I called TransUnion again, recounting what the creditor’s agent had just relaid to me. Then, I insisted that the bureau verify what I’d been told. The agent refused, stating that she couldn’t.
“You are required by the FCRA to investigate my dispute and consider all information. Verify this or there’s going to be a problem here,” I’d said.
The agent asked if I wanted to open a new dispute. My head aching with the effort it took to not scream that she was an incompetent idiot and from two days of almost continuous eye rolling, I told her, that yes, I did. She gave me a confirmation number, and two weeks later I got a letter that the bogus charge had been removed from my credit report. I was able to refinance my car.
So, what worked for me? I took the following steps to have the mark verified and removed from my credit report.
First, challenge the listing with all the bureaus where the mark appears. Try to use the normal channels. If you see that the listing has been verified, be sure to have a copy of the investigation readily available and call the CRA at the phone number listed at the top of the report.
Give the agent the report reference number and ask for method of verification per FCRA Section 611(a)(7).
You’ll learn that the original creditor was never contacted, but that the bureau relied on a third party database to verify. If the agent cannot provide solid evidence of how the verification was obtained, ask for the creditor’s contact information. Then call the original creditor and ask for the records associated with the listing.
The creditor may tell you that the account has been passed to a collection agency. Request contact information for someone with that company. Get a name and a direct line. If that information is not available, demand a copy of the records under the new FACTA act.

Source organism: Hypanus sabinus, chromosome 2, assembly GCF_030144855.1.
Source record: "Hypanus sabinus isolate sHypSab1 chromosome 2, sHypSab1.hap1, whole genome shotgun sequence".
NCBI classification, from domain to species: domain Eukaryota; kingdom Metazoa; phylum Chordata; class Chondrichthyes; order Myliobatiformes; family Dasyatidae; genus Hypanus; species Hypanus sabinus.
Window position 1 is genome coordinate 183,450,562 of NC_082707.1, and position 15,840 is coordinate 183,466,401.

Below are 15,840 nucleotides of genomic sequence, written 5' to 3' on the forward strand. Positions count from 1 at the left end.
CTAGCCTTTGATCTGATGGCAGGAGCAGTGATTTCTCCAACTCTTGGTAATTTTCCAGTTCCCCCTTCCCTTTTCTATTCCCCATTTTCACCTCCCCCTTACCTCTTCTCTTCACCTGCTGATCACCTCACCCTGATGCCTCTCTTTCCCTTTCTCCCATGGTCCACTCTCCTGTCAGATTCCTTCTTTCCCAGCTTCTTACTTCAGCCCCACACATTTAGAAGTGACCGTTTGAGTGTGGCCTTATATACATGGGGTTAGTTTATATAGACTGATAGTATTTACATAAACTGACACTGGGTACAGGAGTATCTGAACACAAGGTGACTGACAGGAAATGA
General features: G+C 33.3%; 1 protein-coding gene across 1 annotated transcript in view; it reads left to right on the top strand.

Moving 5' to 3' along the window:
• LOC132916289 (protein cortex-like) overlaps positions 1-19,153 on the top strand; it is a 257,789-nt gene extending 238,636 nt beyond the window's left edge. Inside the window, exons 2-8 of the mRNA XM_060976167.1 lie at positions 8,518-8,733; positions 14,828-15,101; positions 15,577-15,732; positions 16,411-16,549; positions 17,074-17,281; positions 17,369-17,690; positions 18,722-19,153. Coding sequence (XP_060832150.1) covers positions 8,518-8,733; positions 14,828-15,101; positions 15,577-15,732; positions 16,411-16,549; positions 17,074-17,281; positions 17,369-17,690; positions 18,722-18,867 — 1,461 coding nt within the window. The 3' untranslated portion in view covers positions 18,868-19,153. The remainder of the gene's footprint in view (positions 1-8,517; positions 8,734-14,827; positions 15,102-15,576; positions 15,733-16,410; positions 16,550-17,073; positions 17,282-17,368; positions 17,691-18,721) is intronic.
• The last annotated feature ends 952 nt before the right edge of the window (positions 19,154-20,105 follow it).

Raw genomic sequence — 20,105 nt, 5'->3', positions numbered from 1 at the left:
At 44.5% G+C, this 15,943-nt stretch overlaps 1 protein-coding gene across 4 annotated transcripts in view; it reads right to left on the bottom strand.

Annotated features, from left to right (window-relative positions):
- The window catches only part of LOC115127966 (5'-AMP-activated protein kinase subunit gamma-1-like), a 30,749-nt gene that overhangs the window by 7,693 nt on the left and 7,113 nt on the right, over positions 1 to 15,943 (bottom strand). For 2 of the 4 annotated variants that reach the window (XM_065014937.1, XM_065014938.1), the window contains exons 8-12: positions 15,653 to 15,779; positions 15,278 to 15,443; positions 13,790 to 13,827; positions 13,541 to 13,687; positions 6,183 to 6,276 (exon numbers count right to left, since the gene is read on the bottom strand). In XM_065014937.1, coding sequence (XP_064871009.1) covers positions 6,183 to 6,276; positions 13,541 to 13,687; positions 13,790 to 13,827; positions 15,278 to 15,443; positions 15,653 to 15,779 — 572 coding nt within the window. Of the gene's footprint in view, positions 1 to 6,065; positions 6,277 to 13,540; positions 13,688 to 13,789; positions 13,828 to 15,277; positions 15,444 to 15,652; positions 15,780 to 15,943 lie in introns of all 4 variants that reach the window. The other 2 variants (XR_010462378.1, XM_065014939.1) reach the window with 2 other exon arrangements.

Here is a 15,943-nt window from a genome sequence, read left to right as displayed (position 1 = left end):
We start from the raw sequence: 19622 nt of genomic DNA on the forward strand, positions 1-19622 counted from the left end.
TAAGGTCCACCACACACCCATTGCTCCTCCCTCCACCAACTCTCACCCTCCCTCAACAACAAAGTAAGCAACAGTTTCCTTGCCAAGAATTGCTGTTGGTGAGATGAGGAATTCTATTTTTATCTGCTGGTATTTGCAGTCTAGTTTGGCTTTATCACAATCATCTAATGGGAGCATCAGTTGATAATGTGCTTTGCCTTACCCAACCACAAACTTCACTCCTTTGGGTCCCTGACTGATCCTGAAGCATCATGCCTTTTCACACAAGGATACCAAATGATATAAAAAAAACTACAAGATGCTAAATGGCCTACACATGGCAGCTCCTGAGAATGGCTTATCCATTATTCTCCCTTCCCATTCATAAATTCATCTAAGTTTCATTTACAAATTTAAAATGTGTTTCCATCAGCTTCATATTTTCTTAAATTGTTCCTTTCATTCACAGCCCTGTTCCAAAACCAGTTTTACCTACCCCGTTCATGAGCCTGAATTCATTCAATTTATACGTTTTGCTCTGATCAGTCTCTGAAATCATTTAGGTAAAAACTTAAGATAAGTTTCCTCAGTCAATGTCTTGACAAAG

Second, when you are sent records, review them. If the records aren’t conclusive you’ll have to take the next step.
If the original creditor claims to no longer have the records, you have only a few choices. Call the bureau and alert them to that fact and demand that they open another dispute. Be sure to jot down the names and numbers of everyone you speak to. If the agent refuses to open a new dispute, inform them that you will sue for willful non-compliance under section FCRA ß 616.
If they still refuse, send the information via certified letter along with an intent to sue letter. If not, they will give you a new confirmation number, and be obligated to get back to you within 30 days.
The good news is that if you have been diligent in keeping records of your efforts and contacts, you can prove that the original creditor cannot back up the negative listing. Send this information via registered mail to the CRA along with a letter of intent to sue.
The account will have to be removed or you should follow through on your threat for litigation.